How many positive palindromes are less than $1,000,000,000$?

I think one way to do this is to count palindromes with a fixed number of digits, and take the sum of these values from $1$ digit to $8.$ I was trying to come up with a formula to get the answer so I said if we have $[a_1][a_2][a_3]...[a_n]...[a_3][a_2][a_1],$ the only digit that cannot be $0$ is $a_1.$

I started learning what a palindrome was and I thought of this question. I am not sure how to get an answer and what the formula would be. I was thinking would these be a combination question. Is there anyway we can do this? Can someone help me with this?

  • $\begingroup$ Use a comoputer program? :P $\endgroup$ Oct 28, 2014 at 0:55
  • $\begingroup$ 123454321 is a palindrome, is less than 1,000,000,000, and is more than 8 digits. So what you've got doesn't work. $\endgroup$ Oct 28, 2014 at 0:57
  • $\begingroup$ I.e. the sum of Number of n-digit palindromes for $n$ up to $9$. $\endgroup$
    – Vepir
    Sep 3, 2020 at 17:54
  • $\begingroup$ A more general question was asked before: Palindromes of Length Less Than or Equal to N. $\endgroup$
    – Vepir
    Sep 4, 2020 at 13:14

2 Answers 2


Before beginning, note that in questions like these, we prefer to say that leading zeroes are not written. That is to say that we do not consider $00500$ a palindrome number since it could be reduced to $500$, ignoring the zeroes on the left.

Break this into cases: it is 1 digit long, it is 2 digits long, it is 3 digits long, $\cdots$, it is 9 digits long, (and it is 10 digits long)

In the case of it being five digits long we have:

__, __, __, __, __

The furthest left digit must match the furthest right, the second on the left must match the second on the right, and the one in the middle could be anything.

By the multiplication principle, http://en.wikipedia.org/wiki/Rule_of_product, you can break this into steps. Step 1: Choose the first digit (any digit 1-9, in doing so, that forces the last digit to be the same), Step 2: Choose the second digit (any digit 0-9, in doing so, that forces the second to last digit to be the same), Step 3: Choose the digit in the middle (any digit 0-9).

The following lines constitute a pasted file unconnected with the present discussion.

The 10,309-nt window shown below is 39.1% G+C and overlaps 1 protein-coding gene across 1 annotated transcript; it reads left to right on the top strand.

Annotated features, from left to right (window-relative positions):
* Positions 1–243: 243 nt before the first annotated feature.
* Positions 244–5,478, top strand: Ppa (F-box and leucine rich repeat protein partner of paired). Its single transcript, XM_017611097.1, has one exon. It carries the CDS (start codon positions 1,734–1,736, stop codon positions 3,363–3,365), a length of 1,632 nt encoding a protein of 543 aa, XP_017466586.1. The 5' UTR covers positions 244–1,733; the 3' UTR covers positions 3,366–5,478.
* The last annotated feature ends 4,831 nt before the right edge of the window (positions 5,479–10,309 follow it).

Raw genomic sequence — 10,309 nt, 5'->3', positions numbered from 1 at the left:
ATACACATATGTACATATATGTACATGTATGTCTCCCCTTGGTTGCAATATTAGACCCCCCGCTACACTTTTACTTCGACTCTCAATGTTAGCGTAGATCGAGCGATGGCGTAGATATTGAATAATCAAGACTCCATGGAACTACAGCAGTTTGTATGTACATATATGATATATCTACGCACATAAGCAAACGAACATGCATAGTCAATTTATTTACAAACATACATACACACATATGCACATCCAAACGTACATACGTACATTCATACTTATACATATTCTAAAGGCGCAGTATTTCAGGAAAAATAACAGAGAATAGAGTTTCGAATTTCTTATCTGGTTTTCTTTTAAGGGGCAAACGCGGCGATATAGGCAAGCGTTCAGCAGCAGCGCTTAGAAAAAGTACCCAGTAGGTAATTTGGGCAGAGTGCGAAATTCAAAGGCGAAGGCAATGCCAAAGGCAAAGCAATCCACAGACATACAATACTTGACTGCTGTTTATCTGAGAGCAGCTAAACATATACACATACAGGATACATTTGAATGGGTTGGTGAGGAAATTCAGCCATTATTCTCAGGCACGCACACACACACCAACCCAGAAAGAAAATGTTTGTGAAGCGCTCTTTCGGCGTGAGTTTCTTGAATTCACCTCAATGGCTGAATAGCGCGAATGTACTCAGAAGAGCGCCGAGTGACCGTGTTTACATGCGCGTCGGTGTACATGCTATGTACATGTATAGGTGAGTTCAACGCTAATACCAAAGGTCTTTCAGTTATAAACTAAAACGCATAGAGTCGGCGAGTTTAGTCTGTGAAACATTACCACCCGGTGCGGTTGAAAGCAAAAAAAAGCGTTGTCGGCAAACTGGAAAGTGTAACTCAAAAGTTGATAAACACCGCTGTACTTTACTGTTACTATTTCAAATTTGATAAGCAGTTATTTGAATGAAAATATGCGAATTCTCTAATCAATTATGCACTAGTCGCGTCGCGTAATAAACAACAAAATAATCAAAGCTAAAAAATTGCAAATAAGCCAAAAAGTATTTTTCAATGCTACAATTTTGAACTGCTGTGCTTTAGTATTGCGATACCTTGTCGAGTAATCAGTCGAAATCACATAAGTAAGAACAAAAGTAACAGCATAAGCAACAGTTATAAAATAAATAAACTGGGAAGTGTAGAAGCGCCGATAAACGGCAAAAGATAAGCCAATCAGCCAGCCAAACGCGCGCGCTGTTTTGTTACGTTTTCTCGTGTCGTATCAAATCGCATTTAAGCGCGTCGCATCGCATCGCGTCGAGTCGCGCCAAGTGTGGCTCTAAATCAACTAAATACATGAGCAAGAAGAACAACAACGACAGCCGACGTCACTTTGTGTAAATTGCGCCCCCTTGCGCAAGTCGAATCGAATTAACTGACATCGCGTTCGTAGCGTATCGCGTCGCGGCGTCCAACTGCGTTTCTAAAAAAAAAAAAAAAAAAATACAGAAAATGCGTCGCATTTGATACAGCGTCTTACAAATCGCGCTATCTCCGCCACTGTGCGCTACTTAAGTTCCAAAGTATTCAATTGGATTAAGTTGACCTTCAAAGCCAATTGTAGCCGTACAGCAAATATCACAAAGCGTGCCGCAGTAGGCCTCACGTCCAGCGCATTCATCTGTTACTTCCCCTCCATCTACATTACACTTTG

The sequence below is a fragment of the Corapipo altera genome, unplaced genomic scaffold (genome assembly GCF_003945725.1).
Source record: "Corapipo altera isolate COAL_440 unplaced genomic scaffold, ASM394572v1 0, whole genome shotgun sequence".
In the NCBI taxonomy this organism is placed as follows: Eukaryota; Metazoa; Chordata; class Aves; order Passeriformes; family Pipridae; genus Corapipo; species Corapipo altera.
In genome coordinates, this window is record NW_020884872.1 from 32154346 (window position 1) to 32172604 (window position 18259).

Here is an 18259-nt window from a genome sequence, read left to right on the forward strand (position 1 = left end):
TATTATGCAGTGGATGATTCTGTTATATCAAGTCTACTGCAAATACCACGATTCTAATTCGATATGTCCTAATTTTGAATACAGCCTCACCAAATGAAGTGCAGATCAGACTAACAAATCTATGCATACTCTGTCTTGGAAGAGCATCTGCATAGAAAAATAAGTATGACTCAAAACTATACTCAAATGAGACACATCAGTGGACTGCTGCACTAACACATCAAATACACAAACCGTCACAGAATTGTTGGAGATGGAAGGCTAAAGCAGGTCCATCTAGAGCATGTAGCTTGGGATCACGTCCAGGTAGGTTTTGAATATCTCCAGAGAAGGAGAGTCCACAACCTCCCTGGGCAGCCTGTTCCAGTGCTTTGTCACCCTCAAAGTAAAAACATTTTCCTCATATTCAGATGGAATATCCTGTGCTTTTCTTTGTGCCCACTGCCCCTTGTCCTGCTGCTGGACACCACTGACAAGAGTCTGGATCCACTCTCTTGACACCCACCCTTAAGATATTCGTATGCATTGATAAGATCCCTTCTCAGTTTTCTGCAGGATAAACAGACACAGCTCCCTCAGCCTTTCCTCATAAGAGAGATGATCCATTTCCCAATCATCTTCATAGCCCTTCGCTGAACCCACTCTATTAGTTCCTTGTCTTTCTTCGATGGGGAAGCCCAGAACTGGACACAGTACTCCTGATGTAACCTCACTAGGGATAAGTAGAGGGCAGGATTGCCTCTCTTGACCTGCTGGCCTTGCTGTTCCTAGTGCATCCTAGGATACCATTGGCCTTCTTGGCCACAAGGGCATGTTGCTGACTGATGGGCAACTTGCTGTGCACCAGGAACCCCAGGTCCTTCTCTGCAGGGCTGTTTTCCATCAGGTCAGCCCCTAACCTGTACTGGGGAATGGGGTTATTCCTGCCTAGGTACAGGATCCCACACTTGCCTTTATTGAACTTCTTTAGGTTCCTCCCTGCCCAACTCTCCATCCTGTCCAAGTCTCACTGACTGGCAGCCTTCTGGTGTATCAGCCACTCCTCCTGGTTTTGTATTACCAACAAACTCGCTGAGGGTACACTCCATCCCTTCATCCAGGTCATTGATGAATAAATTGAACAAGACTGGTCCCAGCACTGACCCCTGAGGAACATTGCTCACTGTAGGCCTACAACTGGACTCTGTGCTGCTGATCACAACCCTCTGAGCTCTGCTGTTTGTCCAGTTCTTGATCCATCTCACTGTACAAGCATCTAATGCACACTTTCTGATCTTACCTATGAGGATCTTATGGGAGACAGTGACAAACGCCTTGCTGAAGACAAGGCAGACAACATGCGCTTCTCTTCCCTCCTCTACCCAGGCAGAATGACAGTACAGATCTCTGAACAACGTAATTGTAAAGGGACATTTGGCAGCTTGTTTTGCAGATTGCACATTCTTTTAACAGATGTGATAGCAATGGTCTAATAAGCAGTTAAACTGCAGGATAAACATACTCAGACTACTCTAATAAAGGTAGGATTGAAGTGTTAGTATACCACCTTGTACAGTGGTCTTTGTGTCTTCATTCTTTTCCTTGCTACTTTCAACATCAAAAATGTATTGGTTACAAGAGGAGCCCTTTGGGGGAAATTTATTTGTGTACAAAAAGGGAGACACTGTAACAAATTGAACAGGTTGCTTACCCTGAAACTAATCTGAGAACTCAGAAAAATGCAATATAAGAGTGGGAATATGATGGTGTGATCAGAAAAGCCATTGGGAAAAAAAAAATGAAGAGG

Note also that in step 1, the first digit is not allowed to be a zero, but in all other cases it is allowed.

So, we have for the case of a 5 digit palindrome number, $9\cdot 10 \cdot 10\cdot 1 \cdot 1$ number of possibilities.

Repeat this process for all other cases and add them together for the total amount.

Note also for the case of it being 10 digits, you will also need to check that it is less than 1,000,000,000. You should quickly notice that since 1,000,000,000 is the smallest 10 digit number, and is not itself a palindrome, all other 10 digit numbers are not smaller than 1,000,000,000 and thus are ignored for the purposes of this problem.


every number $n$ where $0<n<1,000,000,000$ has 1-9 digits.

There are 9 one digit palindromes, sense their are 10 digits and 0 is not positive.

All two digit palindromes have a AA pattern, so their are 9 of those too.

Three digits gives a ABA pattern, A can be any number from 1-9 and B Any from 0-9, wich gives $9*10=90$ possible palindromes.

Four gives ABBA for $9*10=90$ more combinations.

Five is ABCBA. That yields $9*10*10=900$.

Six would be $900$ again.

Seven and eight each yield another $9,000$

Lastly, nine digits will make a ABCDEDCBA pattern for $90,000$

So that would make $9+90+90+900+900+9000+9000+90000=109989$ in all.


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